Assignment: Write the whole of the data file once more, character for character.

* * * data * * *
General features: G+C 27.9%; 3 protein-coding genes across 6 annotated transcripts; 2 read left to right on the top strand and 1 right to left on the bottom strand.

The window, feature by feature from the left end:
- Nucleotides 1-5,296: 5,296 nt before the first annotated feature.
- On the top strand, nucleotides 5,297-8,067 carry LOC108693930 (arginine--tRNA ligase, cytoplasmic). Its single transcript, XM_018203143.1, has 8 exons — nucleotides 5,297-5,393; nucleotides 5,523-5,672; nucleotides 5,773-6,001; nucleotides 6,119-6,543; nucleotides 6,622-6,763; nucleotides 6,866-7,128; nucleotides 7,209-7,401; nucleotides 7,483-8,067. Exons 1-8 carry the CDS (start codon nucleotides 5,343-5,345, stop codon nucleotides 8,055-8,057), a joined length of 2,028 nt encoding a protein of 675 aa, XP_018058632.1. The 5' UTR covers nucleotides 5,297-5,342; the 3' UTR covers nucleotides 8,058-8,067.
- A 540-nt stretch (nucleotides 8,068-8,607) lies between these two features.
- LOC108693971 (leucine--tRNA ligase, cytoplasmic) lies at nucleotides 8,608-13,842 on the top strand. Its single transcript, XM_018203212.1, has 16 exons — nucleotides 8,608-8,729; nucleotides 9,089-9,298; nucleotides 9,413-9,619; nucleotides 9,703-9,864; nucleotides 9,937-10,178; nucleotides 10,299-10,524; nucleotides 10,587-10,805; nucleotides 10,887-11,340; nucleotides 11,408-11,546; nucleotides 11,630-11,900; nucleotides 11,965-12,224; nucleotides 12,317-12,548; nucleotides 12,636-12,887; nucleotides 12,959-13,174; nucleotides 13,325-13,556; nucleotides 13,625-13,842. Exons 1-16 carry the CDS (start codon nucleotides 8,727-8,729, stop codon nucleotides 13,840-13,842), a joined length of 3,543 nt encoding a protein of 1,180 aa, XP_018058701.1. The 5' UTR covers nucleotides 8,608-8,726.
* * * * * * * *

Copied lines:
General features: G+C 27.9%; 3 protein-coding genes across 6 annotated transcripts; 2 read left to right on the top strand and 1 right to left on the bottom strand.

The window, feature by feature from the left end:
- Nucleotides 1-5,296: 5,296 nt before the first annotated feature.
- On the top strand, nucleotides 5,297-8,067 carry LOC108693930 (arginine--tRNA ligase, cytoplasmic). Its single transcript, XM_018203143.1, has 8 exons — nucleotides 5,297-5,393; nucleotides 5,523-5,672; nucleotides 5,773-6,001; nucleotides 6,119-6,543; nucleotides 6,622-6,763; nucleotides 6,866-7,128; nucleotides 7,209-7,401; nucleotides 7,483-8,067. Exons 1-8 carry the CDS (start codon nucleotides 5,343-5,345, stop codon nucleotides 8,055-8,057), a joined length of 2,028 nt encoding a protein of 675 aa, XP_018058632.1. The 5' UTR covers nucleotides 5,297-5,342; the 3' UTR covers nucleotides 8,058-8,067.
- A 540-nt stretch (nucleotides 8,068-8,607) lies between these two features.
- LOC108693971 (leucine--tRNA ligase, cytoplasmic) lies at nucleotides 8,608-13,842 on the top strand. Its single transcript, XM_018203212.1, has 16 exons — nucleotides 8,608-8,729; nucleotides 9,089-9,298; nucleotides 9,413-9,619; nucleotides 9,703-9,864; nucleotides 9,937-10,178; nucleotides 10,299-10,524; nucleotides 10,587-10,805; nucleotides 10,887-11,340; nucleotides 11,408-11,546; nucleotides 11,630-11,900; nucleotides 11,965-12,224; nucleotides 12,317-12,548; nucleotides 12,636-12,887; nucleotides 12,959-13,174; nucleotides 13,325-13,556; nucleotides 13,625-13,842. Exons 1-16 carry the CDS (start codon nucleotides 8,727-8,729, stop codon nucleotides 13,840-13,842), a joined length of 3,543 nt encoding a protein of 1,180 aa, XP_018058701.1. The 5' UTR covers nucleotides 8,608-8,726.